A couple of weeks ago, HBO announced that it would begin offering an over-the-top digital streaming subscription service in 2015 circumventing the cable bundle package where it is usually available exclusively. They did not announce the price, but it will presumably be in the $7-9 per month Hulu/Netflix range. Not to be outdone, the CBS network announced the next day that it would be rolling out a similar subscription service called CBS All Access. For $5.99/month, subscribers have access to streaming on-demand most CBS shows, including CBS Classics like Star Trek and Twin Peaks, and live-viewing via mobile and desktop in 14 markets. With CBS' model, only their classics are ad-free.
So why is this a big deal?
I think this move from two of the strongest TV content providers reveals a lot. It reveals that the streaming model is here to stay, and has certainly disrupted the marketplace. Remember when digital streaming on Netflix was free with your DVD subscriptions? And then all of the hoopla when overnight they flipped the switch and started charging the same amount for streaming (for new customers)? At the time Netflix said it was the future, and licensing fees didn't allow them to not charge for this portion of the service. Besides being a PR nightmare (re: Quickster), they were right for the most part. And Netflix digital streaming subscription base has slowly grown to over 50 million worldwide, boosted in large part by stellar original content like House of Cards and Orange is the New Black.
Now traditional TV studios and content creators are competing in a very real way with Netflix as cord-cutting has become more than just a passing fad. The best way to do that is by offering these competing digital services to access their premium content which they still own. Now it all makes sense why CBS has been the lone hold-out network to make its full content library available on Hulu. And why the Aereo legal fight went all the way to the Supreme Court is clear -- especially given the live-viewing aspect of All Access in 14 markets. Remaining in control of their content allows them to monetize it to the max, and these types of services were clearly in the works and are a large part of that plan.
How will this affect the consumer?
On the one hand, this is great news. It's the first step towards a truly unbundled, a la carte low-cost cable option. The market has been wanting it, some congressmen have argued for it, but Big Cable is in the pockets of so many legislators there has not been any meaningful advancement. With the Aereo win, and cord-cutting becoming a very real threat, these over-the-top services are starting to make economic sense for these companies. Thus they are developing them.
Is it all good news for consumers who will have access to premium content at a low cost? Not so fast, my friend - as Lee Corso of ESPN would say. His network, and most sports programming will likely never make live sports available via streaming. Too much money on the table in league deals. And as this article notes, cable companies (who just happen to be the ISP for most consumers) will make their money by charging for greater bandwidth. For most consumers, what is saved on TV programming to some extent will be spent in charges for higher speeds. Don't worry - Big Cable will get theirs.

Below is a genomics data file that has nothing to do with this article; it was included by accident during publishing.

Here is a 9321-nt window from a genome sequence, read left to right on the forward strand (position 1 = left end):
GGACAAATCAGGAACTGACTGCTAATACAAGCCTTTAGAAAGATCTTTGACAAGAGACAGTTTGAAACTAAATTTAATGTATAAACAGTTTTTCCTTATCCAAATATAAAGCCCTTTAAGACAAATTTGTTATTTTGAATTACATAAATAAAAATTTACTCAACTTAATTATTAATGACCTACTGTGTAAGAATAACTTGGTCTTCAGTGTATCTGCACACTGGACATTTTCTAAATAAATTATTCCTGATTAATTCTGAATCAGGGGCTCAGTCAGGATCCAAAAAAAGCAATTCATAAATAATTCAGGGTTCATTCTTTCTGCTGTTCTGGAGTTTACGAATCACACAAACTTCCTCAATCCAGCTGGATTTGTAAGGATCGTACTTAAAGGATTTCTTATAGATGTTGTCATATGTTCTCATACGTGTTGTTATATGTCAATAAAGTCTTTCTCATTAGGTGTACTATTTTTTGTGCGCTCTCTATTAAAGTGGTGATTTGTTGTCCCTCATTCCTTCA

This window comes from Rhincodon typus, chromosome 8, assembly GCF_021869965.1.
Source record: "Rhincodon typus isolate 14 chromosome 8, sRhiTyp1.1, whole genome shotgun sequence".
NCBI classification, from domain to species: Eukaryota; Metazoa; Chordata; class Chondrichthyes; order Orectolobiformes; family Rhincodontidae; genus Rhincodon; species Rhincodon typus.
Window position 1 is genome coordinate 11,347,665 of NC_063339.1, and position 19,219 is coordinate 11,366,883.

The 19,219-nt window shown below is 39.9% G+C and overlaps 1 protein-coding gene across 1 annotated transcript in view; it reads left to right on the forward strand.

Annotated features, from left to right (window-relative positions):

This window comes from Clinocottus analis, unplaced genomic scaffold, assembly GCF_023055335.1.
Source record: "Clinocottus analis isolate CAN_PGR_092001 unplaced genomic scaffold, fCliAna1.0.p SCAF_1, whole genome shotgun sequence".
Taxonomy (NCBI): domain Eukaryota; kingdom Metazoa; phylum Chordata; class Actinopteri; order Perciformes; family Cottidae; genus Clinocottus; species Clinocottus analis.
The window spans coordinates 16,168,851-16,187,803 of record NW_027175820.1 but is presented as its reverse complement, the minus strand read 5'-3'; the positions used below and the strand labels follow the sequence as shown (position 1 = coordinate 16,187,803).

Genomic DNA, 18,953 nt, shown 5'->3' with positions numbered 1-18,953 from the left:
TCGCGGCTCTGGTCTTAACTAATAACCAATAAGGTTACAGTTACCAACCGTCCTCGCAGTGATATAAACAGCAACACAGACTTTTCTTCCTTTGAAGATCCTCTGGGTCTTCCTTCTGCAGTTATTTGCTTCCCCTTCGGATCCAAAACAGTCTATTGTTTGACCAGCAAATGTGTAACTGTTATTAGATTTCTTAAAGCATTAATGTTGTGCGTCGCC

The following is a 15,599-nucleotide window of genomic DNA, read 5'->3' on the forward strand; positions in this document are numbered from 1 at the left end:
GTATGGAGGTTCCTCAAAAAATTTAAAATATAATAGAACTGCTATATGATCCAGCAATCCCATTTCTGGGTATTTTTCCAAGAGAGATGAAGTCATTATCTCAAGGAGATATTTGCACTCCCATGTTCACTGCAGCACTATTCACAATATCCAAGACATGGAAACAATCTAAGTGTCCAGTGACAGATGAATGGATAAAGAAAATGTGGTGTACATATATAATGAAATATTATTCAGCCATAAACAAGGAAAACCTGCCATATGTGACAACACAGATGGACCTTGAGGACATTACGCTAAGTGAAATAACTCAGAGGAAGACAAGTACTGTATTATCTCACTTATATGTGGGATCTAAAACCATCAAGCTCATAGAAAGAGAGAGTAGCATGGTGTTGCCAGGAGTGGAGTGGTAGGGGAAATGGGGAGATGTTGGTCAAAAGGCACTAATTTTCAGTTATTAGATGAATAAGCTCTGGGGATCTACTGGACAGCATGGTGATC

How will this affect advertisers?
Well, I see this as a very good thing as well for brands. The DVR conditioned viewers to watch programs on their own time frame and skip ads. Netflix has reinforced that on-demand, ad-free viewing experience, but is lacking in the live TV, or even next day content. So I see this as an evolution of the DVR and an extension of video-on-demand. CBS' model does include ads. If the other networks jump on-board and at a lower price point than Hulu as CBS has, consumers could shift to cutting the cord, buying the networks they want, and having an all on-demand viewing experience at a much lower rate. They also save on DVR cost (which is nominal).
Now the good news for advertisers is that brands can get in front of these audiences again. With 49% of homes having DVRs brands can't be certain their prime messages are being seen, but in this on-demand, digital streaming scenario ads cannot be skipped. As the success of Hulu has shown, consumers don't seem to mind since they are getting the premium content they want and live or next day; plus it's on a limited basis with short commercial breaks. Also, CBS' service will be Nielsen-measured allowing for more reliable data on viewership and viewers. For buyers this could mean increased targeting and even data-driven buying a la programmatic. The potential good media ideas abound!
Will this happen overnight, if at all? Not likely. There are still considerable hurdles, like sports programming I mentioned, and how the current eco-system supports the long tail of cable. But I do think this is a huge tipping point that could overhaul the whole industry, shifting brands and media buyers from thinking about buying dayparts to purely an audience regardless of time a spot is viewed. Telling in both announcements is why they are doing it: to reach viewers they are missing in current models. This is the way to grow and all networks and cable channels know that. That's why I think this is a trend to watch.